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US Navy finds helicopter wreckage and remains of five sailors six weeks after crash off San Diego


Helicopter wreckage and the bodies of five Navy sailors have been recovered six weeks after the aircraft crashed off the coast of San Diego on August 31. 

The sailors were conducting routine flight operations from the Nimitz-class aircraft carrier USS Abraham Lincoln when their MH-60S helicopter crashed.

The Navy later confirmed their identities to be Lieutenant Bradley Foster, 29, from Oakhurst, California; Lieutenant Paul Fridley, 28, from Annadale, Virginia; Naval Air Crewman 2nd Class James Buriak, 31, from Salem, Virginia; Hospital Corpsman 2nd Class Sarah Burns, 31, from Severna Park, Maryland; and Hospital Corpsman 3rd Class Bailey Tucker, 21, from St. Louis, Missouri

The Navy formally announced their deaths last month after a three-day search and rescue mission failed to find the wreckage.

The wreckage of the MH-60S Seahawk helicopter was finally recovered on Friday by salvage divers from the multi-purpose service vessel HOS Bayou.

The helicopter was found 5300 feet, or roughly one mile, below sea level, around 60 miles southwest of San Diego on October 8.

The Navy withheld the discovery from the public until today in order to tell the sailors’ families.

Bailey J. Tucker, 21, (above) were among those who died on Seahawk helicopter on August 31

Pilot Lieutenant Paul R. Fridley, 28, (left) and Bailey J. Tucker, 21, (right) were among those who died on Seahawk helicopter on August 31

Lieutenant Bradley A. Foster, 29, (above) was the second pilot on the flight

Hospital Corpsman 2nd Class Sarah F. Burns, 31 (above) died during the crash

The second pilot Lieutenant Bradley A. Foster, 29, (left) and Hospital Corpsman 2nd Class Sarah F. Burns, 31 (right) died during the crash. They were all a part of the ‘Eightballers’ of the HSC-8 team 

Naval Air Crewman 2nd Class James P. Buriak, 31, was on the flight while it crashed

Naval Air Crewman 2nd Class James P. Buriak, 31, was on the flight while it crashed

The Navy used deep-submersible drones with sonar and cameras to pinpoint the general location of the wreckage in September, before sending out the salvage team.

But recovery efforts were delayed because heavier salvage equipment and more personnel were needed.

HOS Bayou – an offshore tug that supports deep-water services – was deployed to help recover the helicopter and the remains onboard.  

The Bayou arrived at back at Naval Air Station North Island in San Diego on Saturday with the bodies on October 10, according to the US Navy Institute.

The remains were then transferred to Dover Air Force Base in Delaware for identification.

The Navy is still investigating the cause of the deadly crash.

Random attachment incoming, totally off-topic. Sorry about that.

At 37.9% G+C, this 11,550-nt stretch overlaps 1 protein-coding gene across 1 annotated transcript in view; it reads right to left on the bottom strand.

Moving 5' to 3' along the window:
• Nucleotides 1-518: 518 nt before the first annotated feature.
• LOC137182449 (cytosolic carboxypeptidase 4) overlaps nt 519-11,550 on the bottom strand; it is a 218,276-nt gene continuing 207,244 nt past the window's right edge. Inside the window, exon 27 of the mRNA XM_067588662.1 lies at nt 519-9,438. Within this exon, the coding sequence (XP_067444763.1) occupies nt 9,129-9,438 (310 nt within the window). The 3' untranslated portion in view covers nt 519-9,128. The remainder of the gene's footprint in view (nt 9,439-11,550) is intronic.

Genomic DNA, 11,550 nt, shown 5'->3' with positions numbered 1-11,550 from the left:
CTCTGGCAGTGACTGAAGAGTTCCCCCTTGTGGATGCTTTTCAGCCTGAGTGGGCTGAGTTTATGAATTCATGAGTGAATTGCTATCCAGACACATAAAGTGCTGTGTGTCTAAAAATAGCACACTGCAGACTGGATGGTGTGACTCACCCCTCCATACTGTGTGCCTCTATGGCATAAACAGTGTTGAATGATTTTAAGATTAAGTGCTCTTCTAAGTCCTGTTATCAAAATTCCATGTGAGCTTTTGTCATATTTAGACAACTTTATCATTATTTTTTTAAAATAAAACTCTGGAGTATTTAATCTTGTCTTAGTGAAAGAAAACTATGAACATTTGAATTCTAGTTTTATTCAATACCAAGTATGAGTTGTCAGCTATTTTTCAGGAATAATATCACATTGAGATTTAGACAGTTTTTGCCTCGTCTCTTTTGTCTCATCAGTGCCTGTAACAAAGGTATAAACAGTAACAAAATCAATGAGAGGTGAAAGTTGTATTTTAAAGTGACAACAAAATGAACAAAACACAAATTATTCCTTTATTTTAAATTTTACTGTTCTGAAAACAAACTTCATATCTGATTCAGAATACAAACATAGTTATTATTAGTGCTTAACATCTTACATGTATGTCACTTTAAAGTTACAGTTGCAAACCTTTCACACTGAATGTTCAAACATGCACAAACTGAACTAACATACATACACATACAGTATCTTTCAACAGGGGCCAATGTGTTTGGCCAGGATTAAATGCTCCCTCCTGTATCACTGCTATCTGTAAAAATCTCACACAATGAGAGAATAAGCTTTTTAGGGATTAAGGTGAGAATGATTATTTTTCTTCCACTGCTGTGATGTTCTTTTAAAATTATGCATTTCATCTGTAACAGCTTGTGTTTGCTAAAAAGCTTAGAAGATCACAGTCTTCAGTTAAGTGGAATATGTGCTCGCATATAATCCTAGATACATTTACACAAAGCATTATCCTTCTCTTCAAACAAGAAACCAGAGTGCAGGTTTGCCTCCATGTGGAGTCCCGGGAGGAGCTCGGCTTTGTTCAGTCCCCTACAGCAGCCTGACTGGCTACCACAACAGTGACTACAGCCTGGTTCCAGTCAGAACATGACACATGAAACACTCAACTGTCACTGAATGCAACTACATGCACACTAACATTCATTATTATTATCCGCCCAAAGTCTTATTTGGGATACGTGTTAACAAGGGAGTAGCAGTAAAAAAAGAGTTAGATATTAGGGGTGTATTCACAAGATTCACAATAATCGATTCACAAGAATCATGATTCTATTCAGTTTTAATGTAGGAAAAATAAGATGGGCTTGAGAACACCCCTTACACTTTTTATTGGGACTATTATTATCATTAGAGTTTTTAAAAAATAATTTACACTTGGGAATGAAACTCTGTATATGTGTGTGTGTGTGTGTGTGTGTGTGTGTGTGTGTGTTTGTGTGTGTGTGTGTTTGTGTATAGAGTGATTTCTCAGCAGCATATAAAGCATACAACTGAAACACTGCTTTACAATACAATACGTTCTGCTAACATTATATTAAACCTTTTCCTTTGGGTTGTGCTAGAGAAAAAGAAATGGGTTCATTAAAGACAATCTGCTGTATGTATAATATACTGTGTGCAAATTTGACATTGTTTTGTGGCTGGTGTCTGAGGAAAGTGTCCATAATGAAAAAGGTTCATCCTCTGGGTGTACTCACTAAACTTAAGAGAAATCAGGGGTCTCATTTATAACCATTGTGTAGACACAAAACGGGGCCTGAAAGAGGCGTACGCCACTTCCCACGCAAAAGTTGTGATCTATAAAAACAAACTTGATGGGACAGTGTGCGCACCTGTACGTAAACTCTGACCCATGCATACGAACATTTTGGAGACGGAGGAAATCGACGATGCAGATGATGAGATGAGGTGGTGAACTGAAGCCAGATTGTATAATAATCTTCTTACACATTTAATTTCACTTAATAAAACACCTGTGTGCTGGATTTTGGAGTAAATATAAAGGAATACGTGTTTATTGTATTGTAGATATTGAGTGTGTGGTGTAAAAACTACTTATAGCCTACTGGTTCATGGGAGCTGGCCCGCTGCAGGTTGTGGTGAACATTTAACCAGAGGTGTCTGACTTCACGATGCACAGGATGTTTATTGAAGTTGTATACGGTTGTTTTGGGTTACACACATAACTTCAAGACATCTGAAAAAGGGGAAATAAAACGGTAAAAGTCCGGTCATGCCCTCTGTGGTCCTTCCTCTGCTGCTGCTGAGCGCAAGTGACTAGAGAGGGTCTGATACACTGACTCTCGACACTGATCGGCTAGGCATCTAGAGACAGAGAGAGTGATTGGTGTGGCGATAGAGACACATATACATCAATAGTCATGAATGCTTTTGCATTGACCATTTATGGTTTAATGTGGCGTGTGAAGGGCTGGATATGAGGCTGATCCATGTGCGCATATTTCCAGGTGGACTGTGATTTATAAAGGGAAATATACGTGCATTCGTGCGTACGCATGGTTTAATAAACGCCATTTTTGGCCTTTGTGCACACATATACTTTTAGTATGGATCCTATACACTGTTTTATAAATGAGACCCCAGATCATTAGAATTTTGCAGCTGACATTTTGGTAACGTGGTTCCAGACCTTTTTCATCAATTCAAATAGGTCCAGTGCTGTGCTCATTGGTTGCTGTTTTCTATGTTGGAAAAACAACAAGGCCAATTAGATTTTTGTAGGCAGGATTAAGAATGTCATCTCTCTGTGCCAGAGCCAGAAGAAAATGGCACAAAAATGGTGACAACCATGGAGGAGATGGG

The helicopter crashed after experiencing ‘side-to-side vibrations’ while landing on the USS Abraham Lincoln’s flight deck at 4.30pm on August 31, during routine flight operations, according to CBS 8

The helicopter’s rotor struck the flight deck and crashed over the side of the ship. 

One of the six crew members survived and was reported to be in stable conditions at the time of the crash, but remains unnamed. 

Five Abraham Lincoln crew members were also injured, the Navy reported.

The wreckage was found roughly 60 miles southwest of San Diego and was located 5300 feet, or one mile, under the sea level

The wreckage was found roughly 60 miles southwest of San Diego and was located 5300 feet, or one mile, under the sea level 

They were landing an MH-60S, similar to this, when the helicopter experienced 'side-to-side vibration' before the rotor hit the flight deck, causing the it fall off the USS Abraham Lincoln

They were landing an MH-60S, similar to this, when the helicopter experienced ‘side-to-side vibration’ before the rotor hit the flight deck, causing the it fall off the USS Abraham Lincoln

Two were taken back to California for hospital treatment, with the other three were treated on the USS Abraham Lincoln.

The crash caused Helicopter Sea Combat Squadron Eight (HSC-8) to halt all flights for seven days to evaluate its aircrafts and personnel immediately following the crash. 

‘The safety of our sailors is always a top priority and the US Navy consistently integrates safety into all levels of operations and training,’ Commander Zachary Harrell said.  

The helicopter was performing routine flight operation on the USS Abraham Lincoln (pictured) when it crashed on August 31. The helicopter and the bodies were found on October 8 by the US Navy and Coast Guard

The helicopter was performing routine flight operation on the USS Abraham Lincoln (pictured) when it crashed on August 31. The helicopter and the bodies were found on October 8 by the US Navy and Coast Guard

This is the second helicopter recovery performed by the Navy this year. 

In March, the Navy recovered another MH-60S Seahawk that sunk off the coast of Okinawa in 2020 at a depth of 19,075. 

The MH-60S helicopter, which is used for anti-surface warfare, combat support, and humanitarian efforts, and was first deployed in 2002.

It has a length of nearly 65 feet with a height of 17 feet, and a weight of 14,430 pounds while empty, and 23,500 pounds max gross.  

The USS Abraham Lincoln, a Nimitz-class aircraft carrier, is among the largest warships in the world.  



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